By my troth, that is Sir Guy of Gisborne's horn," quoth the Sheriff; "and he bade me not to delay answering its summons.
He is a highway robber," said Sir Guy, evading the question.
Have done with your sophistry," said Sir Guy impatiently.
Then neither spoke more, but fell sternly to work--lunge and thrust and ward and parry--for two full hours the weapons smote together sullenly, and neither Robin Hood nor Sir Guy would yield an inch.
Neither had yet touched the other, until Robin, in an unlucky moment, stumbled over the projecting root of a tree; when Sir Guy, instead of giving him the chance to recover himself, as any courteous knight would have done, struck quickly at the falling man and wounded him in the left side.
One swift lunge, and Sir Guy of Gisborne staggered backward with a deep groan, Robin's sword through his throat.
He placed his own cloak upon Sir Guy, and marked his face so none might tell who had been slain.
At these words Guy of Gisbourne looked upon Robin with wondering eyes, and then gave another roar of laughter till the woods rang.
At these words Guy of Gisbourne looked upon Robin with knit brows, but, as the yeoman still looked innocent of any ill meaning, he bottled his words and strung his bow in silence.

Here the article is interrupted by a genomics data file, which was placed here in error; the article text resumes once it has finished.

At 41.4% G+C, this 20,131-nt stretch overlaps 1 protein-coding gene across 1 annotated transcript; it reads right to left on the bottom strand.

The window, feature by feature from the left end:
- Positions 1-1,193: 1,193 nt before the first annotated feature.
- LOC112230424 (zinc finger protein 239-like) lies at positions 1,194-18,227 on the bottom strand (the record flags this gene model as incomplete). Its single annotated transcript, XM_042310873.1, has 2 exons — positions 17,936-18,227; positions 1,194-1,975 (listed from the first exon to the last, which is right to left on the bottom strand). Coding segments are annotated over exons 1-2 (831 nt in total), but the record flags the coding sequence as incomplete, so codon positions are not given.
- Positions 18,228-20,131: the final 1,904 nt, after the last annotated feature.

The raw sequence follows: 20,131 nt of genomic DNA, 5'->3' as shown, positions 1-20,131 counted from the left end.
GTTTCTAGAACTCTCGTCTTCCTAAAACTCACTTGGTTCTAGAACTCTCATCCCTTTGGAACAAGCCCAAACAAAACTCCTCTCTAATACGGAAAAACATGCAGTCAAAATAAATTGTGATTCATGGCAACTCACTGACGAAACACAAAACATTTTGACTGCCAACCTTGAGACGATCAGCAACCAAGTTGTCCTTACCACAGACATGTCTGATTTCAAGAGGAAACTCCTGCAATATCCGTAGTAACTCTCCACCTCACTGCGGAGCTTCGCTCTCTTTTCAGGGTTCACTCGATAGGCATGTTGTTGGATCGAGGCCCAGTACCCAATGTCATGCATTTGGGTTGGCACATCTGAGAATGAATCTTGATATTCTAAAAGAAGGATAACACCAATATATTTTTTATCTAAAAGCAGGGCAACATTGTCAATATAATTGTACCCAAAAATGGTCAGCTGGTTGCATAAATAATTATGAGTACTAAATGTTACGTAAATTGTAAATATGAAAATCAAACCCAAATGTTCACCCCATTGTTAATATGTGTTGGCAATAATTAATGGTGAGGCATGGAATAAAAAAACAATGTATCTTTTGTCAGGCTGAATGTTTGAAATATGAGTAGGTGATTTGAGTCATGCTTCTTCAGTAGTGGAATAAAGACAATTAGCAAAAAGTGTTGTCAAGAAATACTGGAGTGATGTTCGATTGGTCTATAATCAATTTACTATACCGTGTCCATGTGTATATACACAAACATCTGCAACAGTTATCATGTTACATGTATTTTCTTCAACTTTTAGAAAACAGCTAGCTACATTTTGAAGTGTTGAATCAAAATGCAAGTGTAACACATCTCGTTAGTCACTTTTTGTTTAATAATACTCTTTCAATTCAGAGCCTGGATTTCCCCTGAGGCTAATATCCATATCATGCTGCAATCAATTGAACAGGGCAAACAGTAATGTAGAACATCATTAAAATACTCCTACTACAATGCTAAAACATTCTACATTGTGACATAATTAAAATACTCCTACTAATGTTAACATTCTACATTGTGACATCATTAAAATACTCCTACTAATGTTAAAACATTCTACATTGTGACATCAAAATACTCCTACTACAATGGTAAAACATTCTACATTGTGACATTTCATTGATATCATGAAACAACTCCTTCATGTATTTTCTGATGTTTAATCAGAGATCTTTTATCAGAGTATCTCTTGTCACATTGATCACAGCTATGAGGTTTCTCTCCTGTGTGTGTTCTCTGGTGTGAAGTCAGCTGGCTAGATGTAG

For a time Guy of Gisbourne stared upon Robin as though bereft of wits; but his wonder quickly passed to a wild rage.
At last Guy of Gisbourne made a fierce and deadly thrust at Robin Hood, from which he leaped back lightly, but in so leaping he caught his heel in a root and fell heavily upon his back.
the scabbard, and, coming to where Guy of Gisbourne lay, he stood over him with folded arms, talking to himself the while.
As he strode along the country roads, men, women, and children hid away from him, for the terror of Guy of Gisbourne's name and of his doings had spread far and near.
Here was a great bustle and stir on this bright morning, for the Sheriff and a score of his men had come to stop there and await Guy of Gisbourne's return from the forest.
He rounded up a lot of them college fellows--fraternity guys
, they're called--yaps that live off their fathers' money.